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Today in Labor History

July 8, 1966
From July 8 to August 19, 1966, over 35,000 airline workers across the nation employed by five airlines went on strike. After several years of stilted wage gains as the airline industry invested heavily in jet technology, aircraft mechanics and other ground service workers represented by the International Association of Machinists (IAM) were anxious to share in the substantial profits of 1965. Facing a bargaining impasse between the IAM and the five carriers (United, Northwest, National, Trans World and Eastern) covered in the industry’s first multi-carrier labor contract, a Presidential Emergency Board presented a “compromise” package. In the summer of 1966, IAM members rejected this compromise and walked off the job in the largest strike in airline history. For 43 days during the peak summer travel season, 60 percent of the U.S. commercial airline industry was literally inoperative as 35,000 workers stayed out on strike.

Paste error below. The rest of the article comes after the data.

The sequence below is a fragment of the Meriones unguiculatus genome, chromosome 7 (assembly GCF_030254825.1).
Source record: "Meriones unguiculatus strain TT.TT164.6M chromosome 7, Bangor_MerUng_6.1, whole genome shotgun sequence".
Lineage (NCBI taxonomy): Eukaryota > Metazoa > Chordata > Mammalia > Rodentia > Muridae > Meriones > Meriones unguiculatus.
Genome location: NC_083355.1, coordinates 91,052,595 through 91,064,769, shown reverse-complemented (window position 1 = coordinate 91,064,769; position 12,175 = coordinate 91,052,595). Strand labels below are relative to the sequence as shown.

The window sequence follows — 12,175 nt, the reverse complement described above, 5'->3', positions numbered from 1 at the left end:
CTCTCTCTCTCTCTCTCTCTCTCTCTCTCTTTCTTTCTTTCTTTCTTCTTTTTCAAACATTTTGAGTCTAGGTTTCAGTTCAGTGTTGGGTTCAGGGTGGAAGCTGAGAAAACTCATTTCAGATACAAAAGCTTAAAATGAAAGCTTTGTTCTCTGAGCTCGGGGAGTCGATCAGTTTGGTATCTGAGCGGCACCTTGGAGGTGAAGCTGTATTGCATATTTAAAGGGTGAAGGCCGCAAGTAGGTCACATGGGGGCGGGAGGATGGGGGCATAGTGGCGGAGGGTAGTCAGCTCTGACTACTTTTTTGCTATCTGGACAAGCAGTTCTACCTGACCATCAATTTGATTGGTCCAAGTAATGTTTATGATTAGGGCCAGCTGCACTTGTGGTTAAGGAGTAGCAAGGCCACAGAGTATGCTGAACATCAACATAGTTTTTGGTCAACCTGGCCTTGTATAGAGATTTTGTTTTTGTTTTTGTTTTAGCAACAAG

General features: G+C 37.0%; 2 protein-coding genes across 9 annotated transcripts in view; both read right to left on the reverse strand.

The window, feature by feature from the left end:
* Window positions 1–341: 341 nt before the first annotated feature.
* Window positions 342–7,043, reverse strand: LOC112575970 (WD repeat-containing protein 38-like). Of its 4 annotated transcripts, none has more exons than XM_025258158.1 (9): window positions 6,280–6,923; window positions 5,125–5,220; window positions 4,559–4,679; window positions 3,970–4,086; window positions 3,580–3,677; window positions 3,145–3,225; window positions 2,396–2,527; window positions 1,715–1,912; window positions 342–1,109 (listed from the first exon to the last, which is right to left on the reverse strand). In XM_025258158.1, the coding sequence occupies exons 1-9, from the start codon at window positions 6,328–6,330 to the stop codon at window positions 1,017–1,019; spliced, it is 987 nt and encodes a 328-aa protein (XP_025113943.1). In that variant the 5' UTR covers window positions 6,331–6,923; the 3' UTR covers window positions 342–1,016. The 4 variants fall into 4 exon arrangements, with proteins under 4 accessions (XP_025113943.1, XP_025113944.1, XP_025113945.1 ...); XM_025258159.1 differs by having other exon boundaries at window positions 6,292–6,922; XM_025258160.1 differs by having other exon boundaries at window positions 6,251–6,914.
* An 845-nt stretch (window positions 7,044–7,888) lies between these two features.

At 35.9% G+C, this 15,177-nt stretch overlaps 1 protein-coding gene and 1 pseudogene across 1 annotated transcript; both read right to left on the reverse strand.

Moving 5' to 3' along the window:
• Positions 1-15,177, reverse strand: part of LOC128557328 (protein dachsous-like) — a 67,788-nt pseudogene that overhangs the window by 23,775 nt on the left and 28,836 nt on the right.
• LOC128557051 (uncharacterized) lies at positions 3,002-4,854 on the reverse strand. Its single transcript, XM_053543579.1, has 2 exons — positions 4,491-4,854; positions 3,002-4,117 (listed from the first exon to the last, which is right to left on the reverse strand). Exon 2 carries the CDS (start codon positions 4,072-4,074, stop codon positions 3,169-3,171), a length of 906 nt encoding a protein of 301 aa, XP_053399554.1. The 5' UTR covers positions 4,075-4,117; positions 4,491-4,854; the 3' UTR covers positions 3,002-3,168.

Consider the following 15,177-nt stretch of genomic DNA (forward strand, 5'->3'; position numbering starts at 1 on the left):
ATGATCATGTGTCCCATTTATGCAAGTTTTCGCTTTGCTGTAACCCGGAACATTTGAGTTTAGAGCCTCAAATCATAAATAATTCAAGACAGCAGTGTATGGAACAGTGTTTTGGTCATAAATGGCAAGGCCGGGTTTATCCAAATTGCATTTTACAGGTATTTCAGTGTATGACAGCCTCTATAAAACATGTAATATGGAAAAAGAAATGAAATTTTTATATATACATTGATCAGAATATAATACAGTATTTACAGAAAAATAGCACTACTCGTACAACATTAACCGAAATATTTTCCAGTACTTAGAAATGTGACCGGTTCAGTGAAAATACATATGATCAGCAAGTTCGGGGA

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Why We Call It ‘Veterans Day’ and Not Armistice Day
Updated On: Nov 11, 2019
Nov. 11, 2019 | U.S. HISTORY | If you don’t have social media, don’t know why Monday is a federal holiday or have otherwise been living under a rock, Monday is Veterans Day. That’s Veterans Day — as opposed to Veteran’s Day, Veterans’ Day, Armistice Day or Memorial Day. Americans have celebrated living and deceased veterans — all those who served the country in any branch of the military — on Nov. 11 since it was first officially marked by Congress in 1926, eight years after World War I ended on what was known as Armistice Day, Nov. 11, 1918. The observance was called Armistice Day for this reason, until President Dwight Eisenhower changed the name in 1954 to be inclusive of all veterans, not just those who served in World War I… Baltimore Sun







 
 
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